5. Kia Optima


Percentage of Models with 100,000 miles: 9.50%

Percentage of Models with 200,000 miles: 0%

With the top-ranking Toyotas out of the way, the list opens up to the automakers. That includes Kia and their Optima Hybrid, which comes in at number five with 9.50 percent of models sold having at least 100,000 miles. There were no examples sold with 200,000 miles. This isn’t too surprising, as the Optima’s hybrid variant has only been on sale since 2017. Hybrid and plug-in hybrid (PHEV) variants of the Optima are currently available.

The average transaction price for an Optima Hybrid is $30,873 for a new model and $17,397 for a 3-year old used model. The average combined gas mileage is 41.9 mpg.

The Kia Optima is closely related to the Hyundai Sonata, which also offers a hybrid version.


6. Lincoln MKZ Hybrid


Percentage of Models with 100,000 miles: 4.30%

Percentage of Models with 200,000 miles: 0%

Behind the Optima is the Lincoln MKZ Hybrid, with 4.30 percent of models sold with at least 100,000 miles and no models sold with 200,000 miles. This luxury hybrid sedan wears a relatively affordable price tag: new examples sell on average for $42,068 and 3-year old used models ringing up for a cheap $23,316. The MKZ’s average of 40.1 mpg in the combined cycle is the lowest among the sedans and hatchbacks on this list.


7. Ford Fusion Hybrid


Percentage of Models with 100,000 miles: 4.10%

Percentage of Models with 200,000 miles: 0.10%


Closely related to the MKZ Hybrid is the Ford Fusion Hybrid. 4.10 percent of models have made it to 100,000 miles, putting it last among our hybrid cars for longevity. However, 0.10 percent have reached 200,000 miles, something that neither the Lincoln nor Kia can boast of. Average combined gas mileage for the Fusion Hybrid is 46.6 mpg - that’s the second-highest among the hybrid cars on this list, with only the Prius proving to be more efficient.

Prices for the Fusion Hybrid are relatively affordable, with new models selling on average for $28,285 with used 3-year old versions of the cars under $15,000 at just $13,951.


Cheapest Hybrid Cars

Those who want an affordable hybrid vehicle can consider purchasing a three-year-old version, which will still feel like a modern vehicle at a significantly lower price compared to purchasing new. Of the best hybrid cars for sale, here are the most affordable.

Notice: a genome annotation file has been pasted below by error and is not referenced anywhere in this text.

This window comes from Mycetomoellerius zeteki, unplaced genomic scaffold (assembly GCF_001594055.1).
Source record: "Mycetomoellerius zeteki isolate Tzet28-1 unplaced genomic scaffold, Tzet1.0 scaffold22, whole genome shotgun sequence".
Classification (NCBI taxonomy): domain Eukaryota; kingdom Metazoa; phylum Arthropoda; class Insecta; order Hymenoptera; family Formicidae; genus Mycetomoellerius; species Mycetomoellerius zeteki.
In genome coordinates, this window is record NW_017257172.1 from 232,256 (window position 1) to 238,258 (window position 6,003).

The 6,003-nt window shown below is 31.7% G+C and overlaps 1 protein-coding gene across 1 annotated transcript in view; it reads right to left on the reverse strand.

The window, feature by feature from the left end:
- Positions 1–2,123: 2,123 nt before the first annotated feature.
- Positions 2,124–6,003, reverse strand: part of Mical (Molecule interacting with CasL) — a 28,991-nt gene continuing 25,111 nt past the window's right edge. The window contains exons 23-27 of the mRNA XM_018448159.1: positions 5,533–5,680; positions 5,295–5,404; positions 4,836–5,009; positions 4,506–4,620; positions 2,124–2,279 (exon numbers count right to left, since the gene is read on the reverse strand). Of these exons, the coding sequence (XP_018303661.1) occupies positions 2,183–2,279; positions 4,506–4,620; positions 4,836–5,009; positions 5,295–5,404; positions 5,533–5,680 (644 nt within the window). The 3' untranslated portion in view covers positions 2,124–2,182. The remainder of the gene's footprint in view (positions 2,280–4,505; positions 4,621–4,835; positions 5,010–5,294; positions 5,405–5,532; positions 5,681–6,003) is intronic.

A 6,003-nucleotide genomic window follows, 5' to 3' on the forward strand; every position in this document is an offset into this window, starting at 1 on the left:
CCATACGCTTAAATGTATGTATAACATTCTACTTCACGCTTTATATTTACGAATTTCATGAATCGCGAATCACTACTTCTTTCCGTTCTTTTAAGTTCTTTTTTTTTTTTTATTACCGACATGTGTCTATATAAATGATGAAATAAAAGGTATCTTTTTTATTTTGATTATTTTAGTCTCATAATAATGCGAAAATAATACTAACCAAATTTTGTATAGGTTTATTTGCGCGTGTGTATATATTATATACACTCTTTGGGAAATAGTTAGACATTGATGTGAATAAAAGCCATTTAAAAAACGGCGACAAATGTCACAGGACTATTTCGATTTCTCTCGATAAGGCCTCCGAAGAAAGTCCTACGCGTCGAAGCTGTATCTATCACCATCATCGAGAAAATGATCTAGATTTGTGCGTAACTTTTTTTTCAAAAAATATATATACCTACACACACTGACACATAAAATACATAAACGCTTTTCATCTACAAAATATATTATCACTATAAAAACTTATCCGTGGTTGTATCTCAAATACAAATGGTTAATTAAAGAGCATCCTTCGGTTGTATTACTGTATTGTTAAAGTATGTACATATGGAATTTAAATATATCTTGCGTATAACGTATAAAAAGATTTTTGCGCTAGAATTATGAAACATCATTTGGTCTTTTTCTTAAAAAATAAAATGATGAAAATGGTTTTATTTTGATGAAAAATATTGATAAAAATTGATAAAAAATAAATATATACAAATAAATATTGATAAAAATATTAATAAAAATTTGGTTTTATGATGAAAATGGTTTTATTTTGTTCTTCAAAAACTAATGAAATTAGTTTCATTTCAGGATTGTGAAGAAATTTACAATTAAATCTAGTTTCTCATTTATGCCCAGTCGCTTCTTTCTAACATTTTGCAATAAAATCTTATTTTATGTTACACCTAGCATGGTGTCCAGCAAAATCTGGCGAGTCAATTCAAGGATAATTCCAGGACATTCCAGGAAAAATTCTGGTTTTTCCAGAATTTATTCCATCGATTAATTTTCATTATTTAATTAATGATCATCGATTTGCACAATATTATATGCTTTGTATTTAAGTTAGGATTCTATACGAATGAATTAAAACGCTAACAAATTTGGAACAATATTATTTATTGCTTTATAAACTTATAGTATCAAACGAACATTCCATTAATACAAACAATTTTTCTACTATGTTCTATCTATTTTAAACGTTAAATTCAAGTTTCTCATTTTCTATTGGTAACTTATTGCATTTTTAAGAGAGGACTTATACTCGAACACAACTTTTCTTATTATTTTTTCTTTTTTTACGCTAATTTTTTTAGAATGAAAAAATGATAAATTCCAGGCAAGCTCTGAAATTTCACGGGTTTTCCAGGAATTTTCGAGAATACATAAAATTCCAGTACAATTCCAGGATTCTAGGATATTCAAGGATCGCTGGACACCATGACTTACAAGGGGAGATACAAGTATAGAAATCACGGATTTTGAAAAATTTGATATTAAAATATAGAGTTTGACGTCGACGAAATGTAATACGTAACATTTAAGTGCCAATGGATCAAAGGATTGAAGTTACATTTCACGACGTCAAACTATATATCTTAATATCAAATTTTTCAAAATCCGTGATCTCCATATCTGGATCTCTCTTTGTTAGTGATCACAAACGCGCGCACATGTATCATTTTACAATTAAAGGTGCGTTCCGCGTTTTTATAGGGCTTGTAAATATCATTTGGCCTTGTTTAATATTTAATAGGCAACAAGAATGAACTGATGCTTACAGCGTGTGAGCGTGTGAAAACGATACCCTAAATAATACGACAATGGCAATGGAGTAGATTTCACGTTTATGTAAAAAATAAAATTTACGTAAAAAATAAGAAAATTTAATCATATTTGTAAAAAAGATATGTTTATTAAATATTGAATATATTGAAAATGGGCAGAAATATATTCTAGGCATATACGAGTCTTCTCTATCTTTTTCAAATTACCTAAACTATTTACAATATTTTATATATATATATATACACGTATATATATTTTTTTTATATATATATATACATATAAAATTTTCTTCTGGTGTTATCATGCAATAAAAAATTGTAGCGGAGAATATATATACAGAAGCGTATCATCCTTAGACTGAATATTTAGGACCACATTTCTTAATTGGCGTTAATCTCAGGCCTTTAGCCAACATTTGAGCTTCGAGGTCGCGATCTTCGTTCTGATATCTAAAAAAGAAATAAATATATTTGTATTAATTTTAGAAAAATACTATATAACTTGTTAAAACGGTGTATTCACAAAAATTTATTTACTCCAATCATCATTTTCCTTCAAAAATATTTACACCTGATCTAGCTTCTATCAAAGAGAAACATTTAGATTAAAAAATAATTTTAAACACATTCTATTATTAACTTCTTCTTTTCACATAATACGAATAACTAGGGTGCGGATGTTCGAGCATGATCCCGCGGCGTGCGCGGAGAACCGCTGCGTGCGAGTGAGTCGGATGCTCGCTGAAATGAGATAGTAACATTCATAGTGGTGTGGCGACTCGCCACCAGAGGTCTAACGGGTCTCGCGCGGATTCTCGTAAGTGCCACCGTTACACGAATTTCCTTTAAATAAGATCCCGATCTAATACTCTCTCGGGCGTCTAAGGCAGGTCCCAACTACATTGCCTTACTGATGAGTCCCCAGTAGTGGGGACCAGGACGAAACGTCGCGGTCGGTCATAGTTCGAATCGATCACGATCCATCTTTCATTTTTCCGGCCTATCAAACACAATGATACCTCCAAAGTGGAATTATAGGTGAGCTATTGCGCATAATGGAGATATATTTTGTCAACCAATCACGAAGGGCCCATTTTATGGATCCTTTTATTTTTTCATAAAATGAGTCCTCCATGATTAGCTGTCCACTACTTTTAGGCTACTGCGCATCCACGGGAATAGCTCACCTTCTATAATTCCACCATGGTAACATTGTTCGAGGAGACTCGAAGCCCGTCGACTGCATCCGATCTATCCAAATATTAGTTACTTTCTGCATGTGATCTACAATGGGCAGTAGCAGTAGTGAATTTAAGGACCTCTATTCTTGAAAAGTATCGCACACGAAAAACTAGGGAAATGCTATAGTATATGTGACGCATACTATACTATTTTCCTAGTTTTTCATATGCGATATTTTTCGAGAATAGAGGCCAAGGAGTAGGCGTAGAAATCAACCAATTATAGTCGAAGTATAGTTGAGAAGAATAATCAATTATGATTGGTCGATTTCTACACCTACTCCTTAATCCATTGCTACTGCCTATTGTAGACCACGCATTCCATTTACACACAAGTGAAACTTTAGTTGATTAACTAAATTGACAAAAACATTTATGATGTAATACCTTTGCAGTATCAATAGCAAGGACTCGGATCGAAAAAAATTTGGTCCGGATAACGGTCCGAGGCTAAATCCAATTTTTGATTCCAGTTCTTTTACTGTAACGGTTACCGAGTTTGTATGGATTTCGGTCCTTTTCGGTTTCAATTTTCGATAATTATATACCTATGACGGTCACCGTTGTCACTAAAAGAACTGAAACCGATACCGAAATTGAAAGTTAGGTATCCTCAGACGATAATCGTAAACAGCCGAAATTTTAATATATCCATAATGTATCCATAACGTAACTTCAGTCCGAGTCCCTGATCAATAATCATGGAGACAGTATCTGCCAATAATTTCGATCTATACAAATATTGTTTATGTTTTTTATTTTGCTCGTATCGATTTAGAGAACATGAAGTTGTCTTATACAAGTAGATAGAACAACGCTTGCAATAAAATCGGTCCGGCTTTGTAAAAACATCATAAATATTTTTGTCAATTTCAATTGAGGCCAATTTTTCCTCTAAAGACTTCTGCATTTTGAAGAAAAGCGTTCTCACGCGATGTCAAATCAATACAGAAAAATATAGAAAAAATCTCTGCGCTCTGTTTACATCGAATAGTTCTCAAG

Used Hybrid Cars by Price
Rank  Vehicle Average 3-Year-Old Price
Ford Fusion Hybrid $13,951
2 Kia Optima $17,397
3 Toyota Camry Hybrid $20,269
4 Toyota Prius $20,477
5. Lincoln MKZ Hybrid $23,316

Best Electric Cars

The final two models on our list are all-electric. Electric models have only become more popular in the last couple of years, making long-term reliability difficult to measure. But the two electric vehicles ranked here were early trendsetters, and their extended time on the market has afforded the chance to analyze high-mile examples.


8. Tesla Model S

2016 Tesla Model S


Percentage of Models with 100,000 miles: 2.30%

Percentage of Models with 200,000 miles: 0%

The Tesla Model S ranks first of our two full electrics, with 2.30 percent of models having been sold with 100,000 miles. The Model S has been sold since 2012 by Tesla, the startup automaker based in California. Teslas have been at the vanguard of the electric car revolution, offering performance and efficiency in equal measure. 

The Model S can get 102.5 MPGe in the combined cycle on average. (see our article on good gas mileage to learn more about MPGe.) Electric range for the Model S is a segment-busting 373 miles in its most efficient form. The Model S, like all Teslas, solely rely on electric power.

The dual electric motor versions with all-wheel drive are shockingly fast, running 0-60 mph in under 3 seconds. Only the just-released all-electric Porsche Taycan will be able to directly compete with this Tesla from a performance standpoint.

As Tesla sells direct from the factory, we do not have data on average new Tesla transaction prices. We do know that current retail prices for a base Tesla Model S begin at $79,990 and that  a 3-year old model sells for an average of $63,780.

9. Nissan Leaf


Percentage of Models with 100,000 miles: 0.10%

Percentage of Models with 200,000 miles: 0%

Last on our list is the Nissan Leaf. Don’t consider this a last-place finish; it might be better thought of as a second-place finish among electric cars, with 0.10 percent of models having been sold with 100,000 miles or more. Average combined gas mileage is 110.8 MPGe, which trumps the Tesla. A smaller battery pack than the Tesla means it delivers less range, however. 

The Leaf’s aggressive regenerative braking settings can allow for one-pedal driving, which helps increase the amount of energy reclaimed during braking. Unlike the Tesla, the Leaf does not promise any sort of performance. 

Used examples are bargains on par with the Ford Fusion Hybrid: the average selling price for a 3-year old used model is just $14,567. A new model sells on average for $36,765. 


If you’re interested in a new or used electric or hybrid vehicle, you can search with iSeeCars’ award-winning car search engine that helps shoppers find the best car deals by providing key insights and valuable resources, like the iSeeCars VIN check report. Filter by fuel efficiency and other parameters in order to narrow down your hybrid or electric search.